Luke is the happiest and most fun little boy ever! He has the cutest personality and is such a sweet and loving child. Just about anything makes him laugh and he LOVED flirting with all of the nurses when we were in the hospital. He absolutely LOVES mickey mouse!
At Luke’s one year hold appointment in June of 2016, the doctor discovered that he was slightly anemic. At that time no other symptoms of leukemia were present. Just a few short weeks later, he started having bruising all of his body and petechiae on his face and stomach. On July 12, 2016, he was diagnosed with Acute Myeloid Leukemia or AML. AML forms in the blood cells or bone marrow and can progress rapidly.
Luke has been through 3 rounds of intense chemo, each lasting several days with 3 or more chemo drugs per round. Luke also underwent a bone marrow transplant from an unrelated donor on October 26th, 2016. After his bone marrow transplant, he was in the hospital until December 1st. He was not able to have any visitors except for me (his mother) and his father. His two older sisters were not able to visit him which was very hard.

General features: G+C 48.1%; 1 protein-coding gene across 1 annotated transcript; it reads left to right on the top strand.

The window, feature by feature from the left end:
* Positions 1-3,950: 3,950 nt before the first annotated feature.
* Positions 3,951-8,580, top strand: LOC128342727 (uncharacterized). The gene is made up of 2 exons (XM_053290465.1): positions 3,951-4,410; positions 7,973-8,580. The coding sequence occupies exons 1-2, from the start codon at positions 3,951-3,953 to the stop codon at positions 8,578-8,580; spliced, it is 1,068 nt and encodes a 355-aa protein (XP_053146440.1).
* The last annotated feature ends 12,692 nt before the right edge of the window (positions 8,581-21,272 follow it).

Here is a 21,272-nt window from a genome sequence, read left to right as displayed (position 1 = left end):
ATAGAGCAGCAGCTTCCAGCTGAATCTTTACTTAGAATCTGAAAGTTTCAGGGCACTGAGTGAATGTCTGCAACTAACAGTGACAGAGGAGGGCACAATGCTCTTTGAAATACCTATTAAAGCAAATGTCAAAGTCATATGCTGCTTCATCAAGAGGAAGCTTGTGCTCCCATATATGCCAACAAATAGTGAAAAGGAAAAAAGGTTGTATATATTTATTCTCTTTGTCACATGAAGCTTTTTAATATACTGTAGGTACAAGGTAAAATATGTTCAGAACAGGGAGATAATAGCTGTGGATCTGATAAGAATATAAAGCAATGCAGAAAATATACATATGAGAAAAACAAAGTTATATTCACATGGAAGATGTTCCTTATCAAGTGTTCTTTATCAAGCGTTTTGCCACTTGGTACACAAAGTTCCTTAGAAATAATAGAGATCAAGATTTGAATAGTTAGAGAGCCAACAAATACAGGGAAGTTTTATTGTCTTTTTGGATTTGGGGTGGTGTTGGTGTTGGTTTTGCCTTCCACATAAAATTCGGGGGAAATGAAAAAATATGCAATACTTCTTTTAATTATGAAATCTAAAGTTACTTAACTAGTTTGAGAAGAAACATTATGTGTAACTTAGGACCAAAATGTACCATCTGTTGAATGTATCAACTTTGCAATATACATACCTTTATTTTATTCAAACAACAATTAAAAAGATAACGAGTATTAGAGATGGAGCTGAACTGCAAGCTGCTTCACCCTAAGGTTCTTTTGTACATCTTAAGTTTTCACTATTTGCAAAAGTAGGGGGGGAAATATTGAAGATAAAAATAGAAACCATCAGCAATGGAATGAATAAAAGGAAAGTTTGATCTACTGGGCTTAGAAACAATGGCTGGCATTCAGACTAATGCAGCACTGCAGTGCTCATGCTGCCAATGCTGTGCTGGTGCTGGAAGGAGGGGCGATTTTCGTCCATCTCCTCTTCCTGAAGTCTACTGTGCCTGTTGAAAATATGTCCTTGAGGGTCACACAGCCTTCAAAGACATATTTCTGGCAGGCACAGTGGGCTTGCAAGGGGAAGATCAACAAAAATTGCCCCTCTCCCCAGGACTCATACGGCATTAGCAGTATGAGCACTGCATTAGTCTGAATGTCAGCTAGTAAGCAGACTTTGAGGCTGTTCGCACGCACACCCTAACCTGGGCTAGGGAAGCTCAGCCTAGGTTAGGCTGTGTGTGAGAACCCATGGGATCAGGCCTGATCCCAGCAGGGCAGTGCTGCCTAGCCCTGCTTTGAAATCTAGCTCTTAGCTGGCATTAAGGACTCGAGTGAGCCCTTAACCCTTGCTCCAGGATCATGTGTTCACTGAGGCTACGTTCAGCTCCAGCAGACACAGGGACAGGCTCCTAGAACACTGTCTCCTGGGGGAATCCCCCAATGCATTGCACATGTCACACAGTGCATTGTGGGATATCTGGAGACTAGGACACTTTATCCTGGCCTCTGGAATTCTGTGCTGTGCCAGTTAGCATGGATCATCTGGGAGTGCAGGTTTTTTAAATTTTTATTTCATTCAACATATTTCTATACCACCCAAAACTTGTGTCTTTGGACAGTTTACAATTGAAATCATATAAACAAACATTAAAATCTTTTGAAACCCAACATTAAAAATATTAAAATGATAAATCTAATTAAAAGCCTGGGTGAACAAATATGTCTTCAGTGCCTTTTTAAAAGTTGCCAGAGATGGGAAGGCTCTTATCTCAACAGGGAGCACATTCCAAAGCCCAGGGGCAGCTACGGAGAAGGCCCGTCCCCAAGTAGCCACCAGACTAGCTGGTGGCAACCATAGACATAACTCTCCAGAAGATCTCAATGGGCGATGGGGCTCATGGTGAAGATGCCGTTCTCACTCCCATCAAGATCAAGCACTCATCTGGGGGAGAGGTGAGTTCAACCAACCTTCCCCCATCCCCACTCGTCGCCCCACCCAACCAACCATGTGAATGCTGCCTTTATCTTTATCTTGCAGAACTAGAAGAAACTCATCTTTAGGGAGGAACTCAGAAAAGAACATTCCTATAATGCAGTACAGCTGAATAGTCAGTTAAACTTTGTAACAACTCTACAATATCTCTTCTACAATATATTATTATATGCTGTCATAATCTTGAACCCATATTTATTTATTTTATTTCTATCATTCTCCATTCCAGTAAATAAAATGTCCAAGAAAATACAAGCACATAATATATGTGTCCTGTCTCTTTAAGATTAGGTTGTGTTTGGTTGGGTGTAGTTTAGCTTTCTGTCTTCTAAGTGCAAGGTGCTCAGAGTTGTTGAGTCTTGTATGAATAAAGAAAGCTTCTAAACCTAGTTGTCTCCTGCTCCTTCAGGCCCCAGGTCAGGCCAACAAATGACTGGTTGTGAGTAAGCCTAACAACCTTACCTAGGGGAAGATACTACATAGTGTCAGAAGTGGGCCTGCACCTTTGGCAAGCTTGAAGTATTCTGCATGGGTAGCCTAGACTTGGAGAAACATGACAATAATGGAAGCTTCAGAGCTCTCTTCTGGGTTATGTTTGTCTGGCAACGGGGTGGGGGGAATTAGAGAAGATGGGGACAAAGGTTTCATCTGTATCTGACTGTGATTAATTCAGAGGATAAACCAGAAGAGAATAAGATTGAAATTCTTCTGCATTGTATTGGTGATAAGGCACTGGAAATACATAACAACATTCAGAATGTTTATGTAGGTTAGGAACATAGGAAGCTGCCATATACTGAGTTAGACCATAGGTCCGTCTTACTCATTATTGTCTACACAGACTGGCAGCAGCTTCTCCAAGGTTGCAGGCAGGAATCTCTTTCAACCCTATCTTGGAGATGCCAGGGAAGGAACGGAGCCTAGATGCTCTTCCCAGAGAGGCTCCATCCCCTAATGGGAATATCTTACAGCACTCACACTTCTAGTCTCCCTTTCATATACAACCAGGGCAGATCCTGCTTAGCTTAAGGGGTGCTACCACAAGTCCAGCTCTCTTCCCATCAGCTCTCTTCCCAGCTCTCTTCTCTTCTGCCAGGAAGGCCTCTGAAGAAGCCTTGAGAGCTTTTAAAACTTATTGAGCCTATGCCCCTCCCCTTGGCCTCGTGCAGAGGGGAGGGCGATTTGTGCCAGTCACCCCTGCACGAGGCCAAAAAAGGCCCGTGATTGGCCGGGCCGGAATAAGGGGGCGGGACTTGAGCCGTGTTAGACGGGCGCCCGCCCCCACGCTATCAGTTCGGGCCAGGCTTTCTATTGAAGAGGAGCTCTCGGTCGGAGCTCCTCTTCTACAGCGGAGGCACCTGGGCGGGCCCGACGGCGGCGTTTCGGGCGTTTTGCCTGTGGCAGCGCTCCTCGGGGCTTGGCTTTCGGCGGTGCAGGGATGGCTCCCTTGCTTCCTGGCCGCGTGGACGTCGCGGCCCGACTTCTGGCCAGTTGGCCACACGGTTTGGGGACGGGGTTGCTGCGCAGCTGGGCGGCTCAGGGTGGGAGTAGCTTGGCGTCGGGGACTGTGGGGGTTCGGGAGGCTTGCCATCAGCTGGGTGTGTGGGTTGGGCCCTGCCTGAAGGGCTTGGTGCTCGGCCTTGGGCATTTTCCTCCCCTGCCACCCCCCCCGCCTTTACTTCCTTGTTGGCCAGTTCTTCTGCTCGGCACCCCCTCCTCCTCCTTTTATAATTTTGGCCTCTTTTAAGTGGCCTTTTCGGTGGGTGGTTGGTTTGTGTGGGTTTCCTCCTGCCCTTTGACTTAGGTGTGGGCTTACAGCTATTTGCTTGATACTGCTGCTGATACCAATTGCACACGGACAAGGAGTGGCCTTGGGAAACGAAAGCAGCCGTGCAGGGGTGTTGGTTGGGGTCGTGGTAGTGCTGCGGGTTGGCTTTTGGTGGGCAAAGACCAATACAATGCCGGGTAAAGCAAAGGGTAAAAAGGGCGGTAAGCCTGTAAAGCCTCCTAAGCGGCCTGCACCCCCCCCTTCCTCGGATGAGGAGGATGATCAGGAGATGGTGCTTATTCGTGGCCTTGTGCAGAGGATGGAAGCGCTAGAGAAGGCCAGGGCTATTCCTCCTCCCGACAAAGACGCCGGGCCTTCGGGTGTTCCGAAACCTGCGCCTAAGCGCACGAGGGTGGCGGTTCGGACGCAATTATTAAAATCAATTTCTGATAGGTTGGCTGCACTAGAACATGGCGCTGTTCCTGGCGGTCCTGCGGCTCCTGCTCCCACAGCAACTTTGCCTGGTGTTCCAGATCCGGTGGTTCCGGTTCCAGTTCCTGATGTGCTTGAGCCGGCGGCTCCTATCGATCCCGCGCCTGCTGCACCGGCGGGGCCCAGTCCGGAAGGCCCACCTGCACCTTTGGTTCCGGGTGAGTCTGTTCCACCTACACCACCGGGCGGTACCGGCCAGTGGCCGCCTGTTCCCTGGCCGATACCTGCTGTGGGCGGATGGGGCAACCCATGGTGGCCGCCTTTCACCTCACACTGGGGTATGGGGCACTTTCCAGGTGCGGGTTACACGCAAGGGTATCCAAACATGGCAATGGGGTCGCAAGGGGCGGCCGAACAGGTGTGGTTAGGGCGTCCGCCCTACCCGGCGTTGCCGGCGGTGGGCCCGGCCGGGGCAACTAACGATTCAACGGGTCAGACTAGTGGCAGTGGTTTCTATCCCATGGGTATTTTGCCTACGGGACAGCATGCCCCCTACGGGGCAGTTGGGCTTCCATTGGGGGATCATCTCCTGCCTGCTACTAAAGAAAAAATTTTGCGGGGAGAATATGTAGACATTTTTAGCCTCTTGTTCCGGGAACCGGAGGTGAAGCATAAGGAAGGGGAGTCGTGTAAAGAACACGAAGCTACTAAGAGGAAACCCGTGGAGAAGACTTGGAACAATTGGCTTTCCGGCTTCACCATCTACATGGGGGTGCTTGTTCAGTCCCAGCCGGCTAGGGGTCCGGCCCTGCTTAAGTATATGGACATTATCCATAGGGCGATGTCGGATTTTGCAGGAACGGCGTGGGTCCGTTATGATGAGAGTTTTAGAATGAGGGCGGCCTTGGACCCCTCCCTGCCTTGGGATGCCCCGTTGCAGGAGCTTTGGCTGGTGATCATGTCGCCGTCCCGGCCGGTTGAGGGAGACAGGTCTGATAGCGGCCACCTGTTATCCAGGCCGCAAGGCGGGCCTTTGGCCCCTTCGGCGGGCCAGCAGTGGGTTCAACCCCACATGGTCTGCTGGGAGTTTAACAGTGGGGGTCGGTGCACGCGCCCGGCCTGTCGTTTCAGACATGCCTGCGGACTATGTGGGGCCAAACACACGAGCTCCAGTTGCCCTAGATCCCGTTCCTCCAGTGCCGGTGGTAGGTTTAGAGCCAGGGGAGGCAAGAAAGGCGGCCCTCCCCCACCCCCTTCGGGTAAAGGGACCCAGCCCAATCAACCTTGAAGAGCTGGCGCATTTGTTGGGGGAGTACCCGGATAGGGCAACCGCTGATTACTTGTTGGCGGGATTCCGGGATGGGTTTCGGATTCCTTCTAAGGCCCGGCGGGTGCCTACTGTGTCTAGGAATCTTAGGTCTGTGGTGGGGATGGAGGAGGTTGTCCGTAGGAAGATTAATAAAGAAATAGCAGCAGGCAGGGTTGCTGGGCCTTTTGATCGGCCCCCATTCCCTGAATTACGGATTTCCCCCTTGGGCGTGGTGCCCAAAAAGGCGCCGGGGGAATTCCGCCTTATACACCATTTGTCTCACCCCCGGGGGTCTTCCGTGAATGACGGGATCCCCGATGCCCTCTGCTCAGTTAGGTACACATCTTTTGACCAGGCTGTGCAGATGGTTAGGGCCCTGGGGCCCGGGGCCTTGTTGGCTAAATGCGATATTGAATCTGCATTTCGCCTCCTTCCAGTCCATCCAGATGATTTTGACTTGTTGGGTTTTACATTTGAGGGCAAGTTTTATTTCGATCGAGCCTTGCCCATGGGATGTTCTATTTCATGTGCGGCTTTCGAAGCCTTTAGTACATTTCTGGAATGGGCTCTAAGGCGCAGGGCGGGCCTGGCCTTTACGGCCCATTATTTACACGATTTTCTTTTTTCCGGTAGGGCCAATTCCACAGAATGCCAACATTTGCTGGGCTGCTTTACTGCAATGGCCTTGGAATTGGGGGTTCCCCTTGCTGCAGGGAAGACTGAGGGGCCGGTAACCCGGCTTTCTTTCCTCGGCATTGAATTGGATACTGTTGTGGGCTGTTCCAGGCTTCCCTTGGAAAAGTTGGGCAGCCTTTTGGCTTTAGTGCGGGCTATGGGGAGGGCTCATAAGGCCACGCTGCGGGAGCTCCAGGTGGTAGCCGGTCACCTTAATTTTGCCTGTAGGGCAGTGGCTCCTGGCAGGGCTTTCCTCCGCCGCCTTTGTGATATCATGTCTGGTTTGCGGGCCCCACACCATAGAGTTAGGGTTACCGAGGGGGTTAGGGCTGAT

Once discharged on December 1st and even still today, Luke remains in social isolation. He continues to have to wear a mask if we do get to go anywhere. Up until the past month, we were not able to even take him into a store to do grocery shopping. Today, we can take him to eat at a restaurant but only at off eating times (ex. 4 pm) or to a grocery store during non busy hours. He is not allowed to be around a large group of people, especially children for quite some time still and will not be able to go back to daycare until at least 1 year post transplant.
Childhood cancer has definitely changed our life! We have learned how to live a new “normal” life. When Luke was in the hospital from the date of diagnosis until late September 2016, and then again from October 19th to December 1st,, our family has had to juggle hospital life as well as caring for Luke’s two older sisters who are currently 5 1/2 and 4. With Luke being on social isolation, our family rarely gets to go places together and do things as a family or experience what other younger children get to. Since Luke’s transplant, he has done exceptionally well and continues to fight!